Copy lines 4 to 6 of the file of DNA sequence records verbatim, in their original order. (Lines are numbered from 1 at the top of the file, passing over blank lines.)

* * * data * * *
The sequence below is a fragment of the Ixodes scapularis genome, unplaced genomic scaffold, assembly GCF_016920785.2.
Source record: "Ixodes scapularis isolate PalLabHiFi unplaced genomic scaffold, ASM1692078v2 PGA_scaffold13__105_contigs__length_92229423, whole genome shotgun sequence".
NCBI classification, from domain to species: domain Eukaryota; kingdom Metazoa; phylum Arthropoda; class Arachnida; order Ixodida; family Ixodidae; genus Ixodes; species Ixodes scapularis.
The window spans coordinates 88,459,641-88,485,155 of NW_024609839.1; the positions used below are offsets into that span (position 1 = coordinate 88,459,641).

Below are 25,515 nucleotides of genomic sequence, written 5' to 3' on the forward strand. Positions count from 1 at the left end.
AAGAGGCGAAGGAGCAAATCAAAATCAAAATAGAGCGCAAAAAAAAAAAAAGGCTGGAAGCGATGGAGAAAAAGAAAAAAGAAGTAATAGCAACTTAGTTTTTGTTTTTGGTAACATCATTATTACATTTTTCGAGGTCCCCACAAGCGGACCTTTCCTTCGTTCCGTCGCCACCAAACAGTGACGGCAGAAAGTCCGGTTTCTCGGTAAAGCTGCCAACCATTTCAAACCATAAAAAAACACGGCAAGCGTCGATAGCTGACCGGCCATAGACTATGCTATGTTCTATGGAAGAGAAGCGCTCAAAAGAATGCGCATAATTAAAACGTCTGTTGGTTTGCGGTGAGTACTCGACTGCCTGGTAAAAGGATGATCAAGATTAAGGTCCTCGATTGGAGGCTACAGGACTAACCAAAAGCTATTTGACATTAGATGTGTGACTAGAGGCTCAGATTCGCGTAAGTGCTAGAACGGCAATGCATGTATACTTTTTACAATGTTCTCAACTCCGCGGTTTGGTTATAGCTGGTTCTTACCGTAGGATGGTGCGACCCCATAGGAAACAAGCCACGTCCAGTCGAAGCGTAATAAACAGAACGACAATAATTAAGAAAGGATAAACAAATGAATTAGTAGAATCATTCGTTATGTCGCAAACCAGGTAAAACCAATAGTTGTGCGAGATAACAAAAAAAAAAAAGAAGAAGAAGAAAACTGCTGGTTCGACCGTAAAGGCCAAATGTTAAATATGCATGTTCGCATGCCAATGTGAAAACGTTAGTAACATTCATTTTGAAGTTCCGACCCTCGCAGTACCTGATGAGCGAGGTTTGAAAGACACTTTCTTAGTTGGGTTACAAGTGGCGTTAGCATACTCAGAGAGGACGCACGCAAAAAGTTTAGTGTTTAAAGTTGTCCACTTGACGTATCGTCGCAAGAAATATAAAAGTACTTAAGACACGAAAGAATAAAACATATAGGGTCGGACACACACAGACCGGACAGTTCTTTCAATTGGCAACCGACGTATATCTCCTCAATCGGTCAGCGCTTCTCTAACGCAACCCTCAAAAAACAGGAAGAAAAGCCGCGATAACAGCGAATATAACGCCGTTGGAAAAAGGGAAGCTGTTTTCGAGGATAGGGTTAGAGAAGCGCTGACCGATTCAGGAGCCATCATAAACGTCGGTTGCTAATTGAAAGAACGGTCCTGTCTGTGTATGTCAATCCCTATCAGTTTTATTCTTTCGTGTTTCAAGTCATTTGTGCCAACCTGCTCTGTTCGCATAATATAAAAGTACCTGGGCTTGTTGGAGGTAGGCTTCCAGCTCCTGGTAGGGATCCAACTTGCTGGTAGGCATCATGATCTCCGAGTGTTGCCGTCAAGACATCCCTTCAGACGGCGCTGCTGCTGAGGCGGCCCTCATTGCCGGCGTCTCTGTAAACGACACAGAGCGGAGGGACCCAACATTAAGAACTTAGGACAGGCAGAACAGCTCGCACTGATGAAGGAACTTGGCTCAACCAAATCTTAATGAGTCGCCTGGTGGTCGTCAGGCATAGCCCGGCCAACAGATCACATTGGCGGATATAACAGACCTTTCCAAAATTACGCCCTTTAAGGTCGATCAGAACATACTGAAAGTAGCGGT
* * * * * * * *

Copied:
The window spans coordinates 88,459,641-88,485,155 of NW_024609839.1; the positions used below are offsets into that span (position 1 = coordinate 88,459,641).

Below are 25,515 nucleotides of genomic sequence, written 5' to 3' on the forward strand. Positions count from 1 at the left end.
AAGAGGCGAAGGAGCAAATCAAAATCAAAATAGAGCGCAAAAAAAAAAAAAGGCTGGAAGCGATGGAGAAAAAGAAAAAAGAAGTAATAGCAACTTAGTTTTTGTTTTTGGTAACATCATTATTACATTTTTCGAGGTCCCCACAAGCGGACCTTTCCTTCGTTCCGTCGCCACCAAACAGTGACGGCAGAAAGTCCGGTTTCTCGGTAAAGCTGCCAACCATTTCAAACCATAAAAAAACACGGCAAGCGTCGATAGCTGACCGGCCATAGACTATGCTATGTTCTATGGAAGAGAAGCGCTCAAAAGAATGCGCATAATTAAAACGTCTGTTGGTTTGCGGTGAGTACTCGACTGCCTGGTAAAAGGATGATCAAGATTAAGGTCCTCGATTGGAGGCTACAGGACTAACCAAAAGCTATTTGACATTAGATGTGTGACTAGAGGCTCAGATTCGCGTAAGTGCTAGAACGGCAATGCATGTATACTTTTTACAATGTTCTCAACTCCGCGGTTTGGTTATAGCTGGTTCTTACCGTAGGATGGTGCGACCCCATAGGAAACAAGCCACGTCCAGTCGAAGCGTAATAAACAGAACGACAATAATTAAGAAAGGATAAACAAATGAATTAGTAGAATCATTCGTTATGTCGCAAACCAGGTAAAACCAATAGTTGTGCGAGATAACAAAAAAAAAAAAGAAGAAGAAGAAAACTGCTGGTTCGACCGTAAAGGCCAAATGTTAAATATGCATGTTCGCATGCCAATGTGAAAACGTTAGTAACATTCATTTTGAAGTTCCGACCCTCGCAGTACCTGATGAGCGAGGTTTGAAAGACACTTTCTTAGTTGGGTTACAAGTGGCGTTAGCATACTCAGAGAGGACGCACGCAAAAAGTTTAGTGTTTAAAGTTGTCCACTTGACGTATCGTCGCAAGAAATATAAAAGTACTTAAGACACGAAAGAATAAAACATATAGGGTCGGACACACACAGACCGGACAGTTCTTTCAATTGGCAACCGACGTATATCTCCTCAATCGGTCAGCGCTTCTCTAACGCAACCCTCAAAAAACAGGAAGAAAAGCCGCGATAACAGCGAATATAACGCCGTTGGAAAAAGGGAAGCTGTTTTCGAGGATAGGGTTAGAGAAGCGCTGACCGATTCAGGAGCCATCATAAACGTCGGTTGCTAATTGAAAGAACGGTCCTGTCTGTGTATGTCAATCCCTATCAGTTTTATTCTTTCGTGTTTCAAGTCATTTGTGCCAACCTGCTCTGTTCGCATAATATAAAAGTACCTGGGCTTGTTGGAGGTAGGCTTCCAGCTCCTGGTAGGGATCCAACTTGCTGGTAGGCATCATGATCTCCGAGTGTTGCCGTCAAGACATCCCTTCAGACGGCGCTGCTGCTGAGGCGGCCCTCATTGCCGGCGTCTCTGTAAACGACACAGAGCGGAGGGACCCAACATTAAGAACTTAGGACAGGCAGAACAGCTCGCACTGATGAAGGAACTTGGCTCAACCAAATCTTAATGAGTCGCCTGGTGGTCGTCAGGCATAGCCCGGCCAACAGATCACATTGGCGGATATAACAGACCTTTCCAAAATTACGCCCTTTAAGGTCGATCAGAACATACTGAAAGTAGCGGT